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LevelSub sub fonds
Ref NoTCS/F/02
TitleRecords of Residential Care Homes
Creator NameThe Children's Society
Extent1 box, 767 volumes, 171 files and 528 items
DescriptionThese records were created by The Children's Society's children's homes and their local management committees (called variously Home, Local and House Committees). In addition to establishing homes, the organisation also took over the management of existing homes and so some of the records predate the founding of The Society.

The survival of records is variable. Often no records survive for homes which were open for a comparatively short space of time or which closed before the 1970s.

Record series which can be found amongst this material include:
House Committee minute books and papers
Admission and discharge registers
Visitors' books
Dietary diaries
Plans and photographs
Gift books and Pound Day books
Annual reports
ArrangementThese records have been arranged by home. Sometimes the records for more than one home have been catalogued together; this is in cases where it is clear that there was a continuity of administration from one home to another.
Administrative HistoryThe Waifs and Strays Society (later The Children's Society) opened its first two homes in 1882: Clapton Home for Boys in East London and Dulwich Home for Girls in South London.

In the 19th and early 20th centuries, children were received into the homes via three routes:
* Voluntary cases, where a family member or other concerned adult (often a member of the clergy or social worker) would apply for a place for the child.
* Via the Guardians of the Poor Law, who could choose to house children with voluntary agencies rather than in their own workhouses. The Guardians would pay a fixed amount for each child (equivalent to the cost of maintaining the child in the workhouse). Some Waifs and Strays Society Homes were certified for the reception of such children.
* In the case of industrial schools, children were sent by the magistrates for a range of reasons including truancy, petty crime and living in immoral surroundings. The children were paid for out of central government funds. Industrial Schools were eventually replaced by Approved Schools.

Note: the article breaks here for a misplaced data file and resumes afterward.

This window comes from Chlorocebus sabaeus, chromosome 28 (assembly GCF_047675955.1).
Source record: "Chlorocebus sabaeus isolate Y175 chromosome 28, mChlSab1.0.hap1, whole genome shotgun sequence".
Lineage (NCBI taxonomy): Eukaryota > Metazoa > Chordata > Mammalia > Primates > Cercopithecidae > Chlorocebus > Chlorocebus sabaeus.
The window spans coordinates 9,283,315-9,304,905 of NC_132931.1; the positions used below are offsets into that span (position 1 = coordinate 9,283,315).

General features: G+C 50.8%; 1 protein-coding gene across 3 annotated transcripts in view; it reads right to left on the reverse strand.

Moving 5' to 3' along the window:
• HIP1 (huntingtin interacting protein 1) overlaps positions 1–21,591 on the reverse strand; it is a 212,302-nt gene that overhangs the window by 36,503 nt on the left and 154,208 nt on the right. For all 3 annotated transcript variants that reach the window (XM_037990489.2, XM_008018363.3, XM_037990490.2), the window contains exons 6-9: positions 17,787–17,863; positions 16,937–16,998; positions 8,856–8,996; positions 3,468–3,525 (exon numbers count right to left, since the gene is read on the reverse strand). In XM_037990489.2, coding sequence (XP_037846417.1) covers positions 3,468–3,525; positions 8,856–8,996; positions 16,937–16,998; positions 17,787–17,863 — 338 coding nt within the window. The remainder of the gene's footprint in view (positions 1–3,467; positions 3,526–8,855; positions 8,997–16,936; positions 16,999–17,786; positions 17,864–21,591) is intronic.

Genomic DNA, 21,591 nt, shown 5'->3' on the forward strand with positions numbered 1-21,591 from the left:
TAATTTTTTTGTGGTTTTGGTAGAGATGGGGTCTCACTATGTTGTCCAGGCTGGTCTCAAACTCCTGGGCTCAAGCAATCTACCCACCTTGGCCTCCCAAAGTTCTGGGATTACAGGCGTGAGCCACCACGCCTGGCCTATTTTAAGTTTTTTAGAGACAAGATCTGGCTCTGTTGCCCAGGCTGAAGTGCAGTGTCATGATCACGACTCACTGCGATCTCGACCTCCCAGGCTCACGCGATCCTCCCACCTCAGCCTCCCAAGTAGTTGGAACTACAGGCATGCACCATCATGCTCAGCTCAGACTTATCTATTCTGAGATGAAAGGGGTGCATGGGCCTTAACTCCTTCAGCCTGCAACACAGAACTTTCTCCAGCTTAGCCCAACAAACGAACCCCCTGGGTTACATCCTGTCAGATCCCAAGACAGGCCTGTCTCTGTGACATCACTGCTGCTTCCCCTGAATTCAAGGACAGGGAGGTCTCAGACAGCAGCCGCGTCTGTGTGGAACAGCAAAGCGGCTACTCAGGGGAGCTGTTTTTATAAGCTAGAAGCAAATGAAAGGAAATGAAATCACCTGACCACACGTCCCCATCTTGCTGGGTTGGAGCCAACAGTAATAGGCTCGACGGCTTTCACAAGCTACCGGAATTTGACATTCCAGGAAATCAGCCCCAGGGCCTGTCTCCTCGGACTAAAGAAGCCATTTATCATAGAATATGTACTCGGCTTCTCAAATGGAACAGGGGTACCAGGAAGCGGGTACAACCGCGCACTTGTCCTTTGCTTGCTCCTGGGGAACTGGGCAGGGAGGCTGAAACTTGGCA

With the disbanding of the Guardians of the Poor Law in 1930 and the increasing responsibility of local authorities for children's services, more children were placed in the care of the organisation by local authorities. The 1969 Children's Act set up the Assisted Community Homes system and some Children's Society Homes became part of that.

Different types of home:
* Receiving Homes - homes to which children were sent prior to a longer term place being found in another home.
* Training Homes/Industrial Homes - homes specifically for older children in order to train them to earn their own living. Amongst others, St Chad's in Far Headingly, Leeds trained "delicate girls" in machine knitting and also provided laundry training, whilst the Islington Home for Boys provided training in shoemaking, carpentry and tailoring.
* Convalescent Homes - usually located in the south of England, on the coast.
* Family Homes - mixed sex units, which allowed brothers and sisters to remain together. Prior to World War II the homes were generally single sex, apart from those for children with disabilities and for very young children. After 1946 more homes became mixed units. Alice Brooke Home in Scarborough was the last of The Children's Society's Homes solely for girls, with boys only arriving in 1969.
* Nurseries - became more prolific after World War II when there was an increase in the number of babies and toddlers needing places.

Different types of resident:
* Children with physical disabilities. From 1887 to the 1980s The Children's Society operated residential homes for children with physical disabilities. During the 1970s and 1980s, The Children's Society continued to provide support for children with physical disabilities in what were then termed "mixed units", which also housed non-disabled children.
* Diabetic children. From 1949 to 1971 The Children's Society provided residential care for diabetic children at St Monica's, Kingsdown, Kent; Carruthers Corfield House, Rustington, Sussex; and St George's, Kersal, near Manchester.
* Children with learning difficulties. The Edward Rudolf Memorial Home opened in south London in the 1930s to provide places for children with what were then termed "behaviourial problems".

Full histories of all the residential care homes managed by The Children's Society are available as Name Authority Records or via the Hidden Lives Revealed website at
Related MaterialRecords created by The Society's head office, which relate to individual homes, can be found in TCS/F/07, TCS/F/08 and TCS/J/03

The Children's Society Records and Archive Centre holds records relating to the running of later social work projects, although these records have not yet been catalogued. Please contact the archivist for more information.
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